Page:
Judges Rule Race A Factor In Whether People Can Walk Away From Police Stops

Police shining lights on handcuffed African man sitting on curb

Photo: Getty Images

The Washington Supreme Court has ruled that race and ethnicity are factors in someone walking away from police encounters, according to The Associated Press (AP).

The Thursday (June 9) decision stems from a case involving Palla Sum, who's identified as Asian Pacific Islander, and his detainment by a Pierce County sheriff's deputy back in 2019. The cop found Sum sleeping in a car in Tacoma, and the driver provided a false name and birth date. While the deputy was checking for warrants, Sum reportedly sped off and crashed into someone's front yard.

Sum ended up facing charges but argued that he was free to leave during the initial stop. His attorneys aimed to suppress false statements used as evidence against their client, which were allegedly made after the deputy detained Sum under suspicion of car theft. Because the vehicle wasn't stolen, the officer didn't have grounds to detain Sum until after he drove away.

As a result, the justices found that the initial detention of Sum was unlawful. His convictions for attempting to flee police and unlawful possession of a firearm still stand.

The case highlights Black Americans and people of color have different experiences with law enforcement, especially when data shows that racial minorities see higher rates of arrests, incarceration, and use of force by authorities. The court argues that because of those different perspectives, minority status can be a factor in whether a person can walk away from a police encounter.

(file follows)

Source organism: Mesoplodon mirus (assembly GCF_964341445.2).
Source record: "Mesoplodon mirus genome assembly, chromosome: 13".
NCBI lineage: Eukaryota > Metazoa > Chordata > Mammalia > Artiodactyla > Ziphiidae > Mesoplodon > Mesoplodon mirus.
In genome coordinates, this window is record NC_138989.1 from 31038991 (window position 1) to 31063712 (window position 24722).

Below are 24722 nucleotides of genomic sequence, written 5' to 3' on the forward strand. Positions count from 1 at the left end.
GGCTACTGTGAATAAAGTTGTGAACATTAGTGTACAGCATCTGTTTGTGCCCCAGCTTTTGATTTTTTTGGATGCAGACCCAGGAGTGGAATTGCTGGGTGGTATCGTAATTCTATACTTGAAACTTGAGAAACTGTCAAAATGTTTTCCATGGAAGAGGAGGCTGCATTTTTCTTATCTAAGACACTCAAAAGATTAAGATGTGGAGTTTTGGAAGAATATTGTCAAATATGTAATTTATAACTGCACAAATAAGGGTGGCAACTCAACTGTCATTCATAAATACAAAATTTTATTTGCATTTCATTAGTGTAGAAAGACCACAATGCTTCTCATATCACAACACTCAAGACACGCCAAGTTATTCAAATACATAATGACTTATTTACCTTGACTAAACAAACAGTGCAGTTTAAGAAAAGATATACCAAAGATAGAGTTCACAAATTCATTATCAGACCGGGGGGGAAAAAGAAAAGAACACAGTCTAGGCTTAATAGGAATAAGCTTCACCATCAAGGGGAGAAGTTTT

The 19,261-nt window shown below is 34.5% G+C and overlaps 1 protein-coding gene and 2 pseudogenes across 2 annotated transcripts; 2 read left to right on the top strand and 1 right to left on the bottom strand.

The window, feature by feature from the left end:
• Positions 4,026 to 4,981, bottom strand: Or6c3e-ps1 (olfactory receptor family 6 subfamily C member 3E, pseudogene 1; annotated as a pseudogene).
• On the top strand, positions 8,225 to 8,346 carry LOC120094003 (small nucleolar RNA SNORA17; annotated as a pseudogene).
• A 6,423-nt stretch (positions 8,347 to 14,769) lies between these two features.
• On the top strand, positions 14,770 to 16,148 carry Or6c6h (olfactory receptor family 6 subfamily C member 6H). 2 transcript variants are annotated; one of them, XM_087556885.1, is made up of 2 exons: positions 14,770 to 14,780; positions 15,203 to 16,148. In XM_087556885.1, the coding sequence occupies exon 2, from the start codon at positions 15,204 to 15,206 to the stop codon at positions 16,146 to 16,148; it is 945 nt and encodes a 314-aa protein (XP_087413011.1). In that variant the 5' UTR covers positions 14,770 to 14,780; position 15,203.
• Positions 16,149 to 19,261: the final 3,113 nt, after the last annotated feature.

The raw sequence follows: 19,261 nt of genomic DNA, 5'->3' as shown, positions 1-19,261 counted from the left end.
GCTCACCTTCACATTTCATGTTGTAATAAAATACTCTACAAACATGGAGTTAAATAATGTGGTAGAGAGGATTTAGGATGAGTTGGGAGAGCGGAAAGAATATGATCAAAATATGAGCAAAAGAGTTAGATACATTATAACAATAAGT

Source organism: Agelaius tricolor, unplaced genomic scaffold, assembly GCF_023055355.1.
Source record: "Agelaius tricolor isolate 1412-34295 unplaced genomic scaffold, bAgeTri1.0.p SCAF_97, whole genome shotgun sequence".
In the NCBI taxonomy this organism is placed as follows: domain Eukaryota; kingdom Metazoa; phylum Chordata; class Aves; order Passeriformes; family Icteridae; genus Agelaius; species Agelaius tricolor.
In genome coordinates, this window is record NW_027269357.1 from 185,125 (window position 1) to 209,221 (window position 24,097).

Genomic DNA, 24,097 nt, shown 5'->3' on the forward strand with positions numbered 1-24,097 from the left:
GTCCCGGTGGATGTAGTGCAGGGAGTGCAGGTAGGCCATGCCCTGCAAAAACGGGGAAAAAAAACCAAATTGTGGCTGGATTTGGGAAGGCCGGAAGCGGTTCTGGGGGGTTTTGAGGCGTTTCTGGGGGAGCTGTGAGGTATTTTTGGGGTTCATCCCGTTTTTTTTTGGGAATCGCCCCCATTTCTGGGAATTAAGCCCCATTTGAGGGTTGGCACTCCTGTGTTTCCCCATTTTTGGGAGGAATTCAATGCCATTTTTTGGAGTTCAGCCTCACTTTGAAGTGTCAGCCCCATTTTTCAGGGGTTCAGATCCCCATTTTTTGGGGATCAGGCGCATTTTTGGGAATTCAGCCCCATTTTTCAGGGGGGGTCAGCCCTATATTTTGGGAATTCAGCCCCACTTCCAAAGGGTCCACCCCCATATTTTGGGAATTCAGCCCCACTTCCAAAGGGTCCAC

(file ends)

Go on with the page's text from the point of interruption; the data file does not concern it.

“Today, we formally recognize what has always been true: in interactions with law enforcement, race and ethnicity matter,” Justice Mary Yu wrote. “Therefore, courts must consider the race and ethnicity of the allegedly seized person as part of the totality of the circumstances when deciding whether there was a seizure.”

Pierce County Prosecutor Mary Robnett emailed a statement to reporters about the decision:

“Unfortunately, this decision will likely further confuse law enforcement officers about their interactions with the public,” she writes. “Police officers and trial court judges, especially, are facing some confusing and uncertain times ahead as they try to correctly apply the court’s ruling.”

You can read more about this HERE.

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